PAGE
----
R. Leiter FitzSimonsRan American BreweryR. Leiter...


March 18, 1993

R. Leiter FitzSimons

Ran American Brewery

R. Leiter FitzSimons, retired head of the American Brewery, died Friday at a hospital in Boca Raton, Fla., of complications after surgery.

Mr. FitzSimons, 77, had homes in the Elkridge Estates and in Gulf Stream, Fla. He headed the brewing company, started after Prohibition by his father and uncles. In 1967, its assets were sold to the Allegheny Beverage Corp., which closed the brewery in 1973.

The Evansville, Ind., native attended the McDonogh School before graduating from the Staunton Military Academy and George Washington University's Foreign Service School. He also studied at the Sorbonne in France.

He was an early supporter of efforts to bring major league baseball back to Baltimore.

A memorial service was to be conducted at 11:30 a.m. today at the Second Presbyterian Church, 4200 St. Paul St., Baltimore.

Mr. FitzSimons' survivors include his wife, the former Virginia Baldwin Morrell; two stepsons, W. Griffin Morrell Jr. of Baltimore and Bernard B. Morrell of Indianapolis; six grandchildren; and three great-grandchildren.

The family suggested that memorial contributions could be made to the Johns Hopkins Hospital, the American Heart Association or the Kidney Foundation.

Edward F. Sturm

Railroad engineer

Edward F. Sturm, a retired railroad engineer for the Davison Chemical Co., died Sunday of respiratory failure at his home in Marley Park.

Mr. Sturm, 83, retired in 1975 after operating railroad engines at the company's fertilizer plant for 25 years. The Baltimore native was educated at Holy Cross Parochial School.

He was an extraordinary minister of the Eucharist at the Roman Catholic Church of the Crucifixion.

A Mass of Christian burial was to be offered at 9 a.m. today at the Church of the Crucifixion, 100 Scott Ave., Glen Burnie.

Mr. Sturm is survived by his wife of 63 years, the former Iona E. Gilbert; a daughter, Catherine E. Stewart of Marley Park.; two grandchildren; five great-grandchildren; and 11 great-great-grandchildren.

William E. Lumpkin

Worked at GM plant

William E. Lumpkin, a retired assembly line worker at the General Motors Corp. plant in Baltimore, died Monday of cancer at his home in White Marsh. He was 82.

Known to many as Ed, Mr. Lumpkin retired in 1971 after going to work at the plant on Broening Highway shortly after it opened in 1936.

Born in Upright, Va., he movedto Baltimore in 1929 but lived in Upright in 1933 and 1934 when he was a member of the Civilian Conservation Corps, a Depression-era jobs program.

In 1946, he and his wife opened Lumpkin's Seafood and Produce, a grocery store in Canton. They closed the store, which also sold live poultry, in 1960.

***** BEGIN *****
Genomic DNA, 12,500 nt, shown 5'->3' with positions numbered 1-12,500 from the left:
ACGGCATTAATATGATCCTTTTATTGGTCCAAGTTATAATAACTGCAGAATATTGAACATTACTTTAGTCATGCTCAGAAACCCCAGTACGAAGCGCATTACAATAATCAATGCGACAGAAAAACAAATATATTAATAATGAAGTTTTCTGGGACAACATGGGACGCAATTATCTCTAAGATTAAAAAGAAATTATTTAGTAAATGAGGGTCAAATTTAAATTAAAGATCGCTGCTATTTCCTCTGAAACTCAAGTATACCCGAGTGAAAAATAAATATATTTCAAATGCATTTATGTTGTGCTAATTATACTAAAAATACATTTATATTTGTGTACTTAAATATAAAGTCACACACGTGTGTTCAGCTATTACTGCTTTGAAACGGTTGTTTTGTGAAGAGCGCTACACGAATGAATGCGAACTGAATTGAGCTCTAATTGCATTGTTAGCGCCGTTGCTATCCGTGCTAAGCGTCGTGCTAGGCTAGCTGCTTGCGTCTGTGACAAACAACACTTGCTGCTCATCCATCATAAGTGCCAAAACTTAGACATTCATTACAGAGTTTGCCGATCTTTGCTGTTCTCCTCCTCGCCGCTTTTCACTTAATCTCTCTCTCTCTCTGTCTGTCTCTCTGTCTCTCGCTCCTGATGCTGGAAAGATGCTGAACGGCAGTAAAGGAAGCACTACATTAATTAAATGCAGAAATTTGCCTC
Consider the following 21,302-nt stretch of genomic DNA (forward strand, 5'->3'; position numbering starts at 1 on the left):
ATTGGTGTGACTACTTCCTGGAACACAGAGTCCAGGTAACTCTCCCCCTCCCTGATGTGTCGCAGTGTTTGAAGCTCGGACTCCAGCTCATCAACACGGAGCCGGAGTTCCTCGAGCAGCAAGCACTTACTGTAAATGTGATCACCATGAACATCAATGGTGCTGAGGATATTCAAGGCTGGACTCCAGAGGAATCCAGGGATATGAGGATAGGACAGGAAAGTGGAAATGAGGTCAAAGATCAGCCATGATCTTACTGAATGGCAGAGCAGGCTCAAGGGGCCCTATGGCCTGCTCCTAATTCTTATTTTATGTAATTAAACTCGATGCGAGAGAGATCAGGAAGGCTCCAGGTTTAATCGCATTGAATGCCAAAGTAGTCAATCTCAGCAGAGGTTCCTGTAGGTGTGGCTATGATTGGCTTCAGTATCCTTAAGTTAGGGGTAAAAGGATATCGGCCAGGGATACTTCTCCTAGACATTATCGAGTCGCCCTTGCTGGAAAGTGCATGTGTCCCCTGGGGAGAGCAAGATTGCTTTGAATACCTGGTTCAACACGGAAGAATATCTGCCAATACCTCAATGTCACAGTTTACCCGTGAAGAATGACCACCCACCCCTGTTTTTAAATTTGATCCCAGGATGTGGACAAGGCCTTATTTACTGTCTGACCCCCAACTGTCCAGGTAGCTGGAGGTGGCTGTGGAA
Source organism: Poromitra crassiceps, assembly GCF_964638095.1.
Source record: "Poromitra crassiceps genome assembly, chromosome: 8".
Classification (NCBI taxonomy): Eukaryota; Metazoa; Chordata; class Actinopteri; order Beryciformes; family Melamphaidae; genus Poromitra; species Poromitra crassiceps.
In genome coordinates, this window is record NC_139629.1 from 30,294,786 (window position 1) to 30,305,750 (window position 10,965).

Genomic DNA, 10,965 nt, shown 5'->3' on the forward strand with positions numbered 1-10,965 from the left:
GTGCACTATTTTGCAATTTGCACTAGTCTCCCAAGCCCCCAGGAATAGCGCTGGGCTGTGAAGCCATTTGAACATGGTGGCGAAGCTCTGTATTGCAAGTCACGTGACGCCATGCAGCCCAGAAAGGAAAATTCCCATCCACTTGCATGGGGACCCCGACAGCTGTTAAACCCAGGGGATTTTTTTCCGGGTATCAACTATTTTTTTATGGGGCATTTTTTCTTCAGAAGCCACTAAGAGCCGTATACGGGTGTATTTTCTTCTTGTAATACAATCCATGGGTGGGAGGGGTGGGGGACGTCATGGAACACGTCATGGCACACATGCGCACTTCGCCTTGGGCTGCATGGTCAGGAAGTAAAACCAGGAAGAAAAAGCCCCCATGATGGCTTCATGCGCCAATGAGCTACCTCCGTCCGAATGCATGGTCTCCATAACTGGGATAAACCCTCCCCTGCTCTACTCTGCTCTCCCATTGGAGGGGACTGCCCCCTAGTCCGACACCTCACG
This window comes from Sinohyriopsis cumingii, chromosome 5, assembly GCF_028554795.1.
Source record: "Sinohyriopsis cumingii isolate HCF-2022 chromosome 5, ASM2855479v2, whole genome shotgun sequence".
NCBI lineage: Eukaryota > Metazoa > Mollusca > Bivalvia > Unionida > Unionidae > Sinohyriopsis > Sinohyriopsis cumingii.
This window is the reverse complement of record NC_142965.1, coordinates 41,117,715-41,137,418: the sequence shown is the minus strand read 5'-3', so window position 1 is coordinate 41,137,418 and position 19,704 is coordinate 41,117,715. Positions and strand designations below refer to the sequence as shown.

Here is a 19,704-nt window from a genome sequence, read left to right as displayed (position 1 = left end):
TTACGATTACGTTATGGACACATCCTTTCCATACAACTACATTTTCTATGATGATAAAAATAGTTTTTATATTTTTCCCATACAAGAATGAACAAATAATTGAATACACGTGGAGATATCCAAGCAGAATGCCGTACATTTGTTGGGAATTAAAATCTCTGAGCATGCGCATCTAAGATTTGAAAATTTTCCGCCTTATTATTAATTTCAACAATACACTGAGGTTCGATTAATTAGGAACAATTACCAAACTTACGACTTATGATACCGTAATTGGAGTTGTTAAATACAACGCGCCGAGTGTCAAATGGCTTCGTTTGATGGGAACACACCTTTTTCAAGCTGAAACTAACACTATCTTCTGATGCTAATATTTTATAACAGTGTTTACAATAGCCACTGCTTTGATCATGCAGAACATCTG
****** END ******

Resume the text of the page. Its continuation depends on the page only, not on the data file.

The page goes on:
Mr. Lumpkin was chairman of the board and president of the Men's Bible Class at the old Calvary Methodist Church, which was merged into Wesley United Methodist Church, where he was a board member and trustee.

He moved to White Marsh after he retired from GM.

Services were to be conducted at 11 a.m. today at Wesley TC United Methodist Church, 200 S. Highland Ave. in Baltimore.

Mr. Lumpkin is survived by his wife of 56 years, the former Beulah E. Gayle; three sons, William E. Lumpkin Jr. of Baltimore, Donald Lumpkin of Dundalk and Kenneth Lumpkin of the Loch Raven Village area; and eight grandchildren.

The family suggested memorial gifts to Wesley United Methodist Church.

Henry J. Gohlke

Westinghouse clerk

Henry J. Gohlke, a retired storeroom clerk for the Westinghouse Electric Corp., died Saturday of complications of heart disease at the North Arundel Hospital.

The 68-year-old Glen Burnie resident retired in 1988 after 11 years of service at the Westinghouse plant at the Baltimore-Washington International Airport. Earlier, he had worked as a tool and die maker for the Revere Copper and Brass Co.

The Baltimore native served in the Army in Italy during World War II. Services were to be conducted at 11 a.m. today at the Singleton Funeral Home in Glen Burnie.

He is survived by his wife of 40 years, the former Janice Gassaway; two daughters, Sharon Eakin of Glen Burnie and Janice Dean of Lothian; and a granddaughter.

Laurance F. Stuntz

Associated Press reporter

Laurance F. Stuntz, a retired Associated Press newsman, bureau chief and financial writer, died Sunday of pneumonia at his home in the Highfield House Condominiums in North Baltimore. He was 84.

Co-author of "The Speculator's Handbook" in 1974, Mr. Stuntz retired from the AP in 1973 after 38 years with the news service. His title at the time was world services financial editor in New York. He and his wife moved to Baltimore in 1984.

He was an AP correspondent in Mexico City from 1941 to 1944 and from 1951 to 1955 and was bureau chief in Rio de Janeiro, Brazil, from 1955 to 1957.

A native of Vienna, Va., he began working for the Washington Post in the early 1930s, covering Maryland and later the White House.

Baltimore Sun Articles
Please note the green-lined linked article text has been applied commercially without any involvement from our newsroom editors, reporters or any other editorial staff.